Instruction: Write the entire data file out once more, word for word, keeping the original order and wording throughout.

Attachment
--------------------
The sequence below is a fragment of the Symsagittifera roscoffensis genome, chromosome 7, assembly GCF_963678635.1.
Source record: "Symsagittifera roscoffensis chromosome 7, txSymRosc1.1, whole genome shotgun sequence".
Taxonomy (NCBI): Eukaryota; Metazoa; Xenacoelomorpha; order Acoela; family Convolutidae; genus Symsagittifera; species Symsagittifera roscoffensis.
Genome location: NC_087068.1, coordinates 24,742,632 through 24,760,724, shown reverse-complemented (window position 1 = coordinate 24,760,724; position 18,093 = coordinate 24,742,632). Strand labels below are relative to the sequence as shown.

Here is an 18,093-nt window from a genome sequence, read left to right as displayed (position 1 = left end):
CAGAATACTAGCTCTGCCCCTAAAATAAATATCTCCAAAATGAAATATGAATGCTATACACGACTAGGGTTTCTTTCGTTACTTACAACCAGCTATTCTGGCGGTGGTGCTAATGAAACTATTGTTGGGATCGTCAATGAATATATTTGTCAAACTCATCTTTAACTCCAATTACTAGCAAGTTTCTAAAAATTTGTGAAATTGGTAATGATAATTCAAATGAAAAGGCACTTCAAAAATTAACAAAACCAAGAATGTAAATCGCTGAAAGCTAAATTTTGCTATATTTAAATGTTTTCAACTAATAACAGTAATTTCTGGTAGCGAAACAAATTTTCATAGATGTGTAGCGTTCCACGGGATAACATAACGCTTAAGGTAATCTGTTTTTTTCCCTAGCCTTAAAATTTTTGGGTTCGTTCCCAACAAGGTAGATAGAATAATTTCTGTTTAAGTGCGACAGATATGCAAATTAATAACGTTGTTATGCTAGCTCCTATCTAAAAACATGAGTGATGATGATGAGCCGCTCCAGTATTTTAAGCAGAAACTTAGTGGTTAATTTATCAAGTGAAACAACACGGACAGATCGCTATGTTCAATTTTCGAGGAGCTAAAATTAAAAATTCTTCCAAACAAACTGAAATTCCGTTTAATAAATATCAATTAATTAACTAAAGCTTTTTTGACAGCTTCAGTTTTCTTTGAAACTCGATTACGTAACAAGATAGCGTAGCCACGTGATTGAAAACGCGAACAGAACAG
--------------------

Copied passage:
The sequence below is a fragment of the Symsagittifera roscoffensis genome, chromosome 7, assembly GCF_963678635.1.
Source record: "Symsagittifera roscoffensis chromosome 7, txSymRosc1.1, whole genome shotgun sequence".
Taxonomy (NCBI): Eukaryota; Metazoa; Xenacoelomorpha; order Acoela; family Convolutidae; genus Symsagittifera; species Symsagittifera roscoffensis.
Genome location: NC_087068.1, coordinates 24,742,632 through 24,760,724, shown reverse-complemented (window position 1 = coordinate 24,760,724; position 18,093 = coordinate 24,742,632). Strand labels below are relative to the sequence as shown.

Here is an 18,093-nt window from a genome sequence, read left to right as displayed (position 1 = left end):
CAGAATACTAGCTCTGCCCCTAAAATAAATATCTCCAAAATGAAATATGAATGCTATACACGACTAGGGTTTCTTTCGTTACTTACAACCAGCTATTCTGGCGGTGGTGCTAATGAAACTATTGTTGGGATCGTCAATGAATATATTTGTCAAACTCATCTTTAACTCCAATTACTAGCAAGTTTCTAAAAATTTGTGAAATTGGTAATGATAATTCAAATGAAAAGGCACTTCAAAAATTAACAAAACCAAGAATGTAAATCGCTGAAAGCTAAATTTTGCTATATTTAAATGTTTTCAACTAATAACAGTAATTTCTGGTAGCGAAACAAATTTTCATAGATGTGTAGCGTTCCACGGGATAACATAACGCTTAAGGTAATCTGTTTTTTTCCCTAGCCTTAAAATTTTTGGGTTCGTTCCCAACAAGGTAGATAGAATAATTTCTGTTTAAGTGCGACAGATATGCAAATTAATAACGTTGTTATGCTAGCTCCTATCTAAAAACATGAGTGATGATGATGAGCCGCTCCAGTATTTTAAGCAGAAACTTAGTGGTTAATTTATCAAGTGAAACAACACGGACAGATCGCTATGTTCAATTTTCGAGGAGCTAAAATTAAAAATTCTTCCAAACAAACTGAAATTCCGTTTAATAAATATCAATTAATTAACTAAAGCTTTTTTGACAGCTTCAGTTTTCTTTGAAACTCGATTACGTAACAAGATAGCGTAGCCACGTGATTGAAAACGCGAACAGAACAG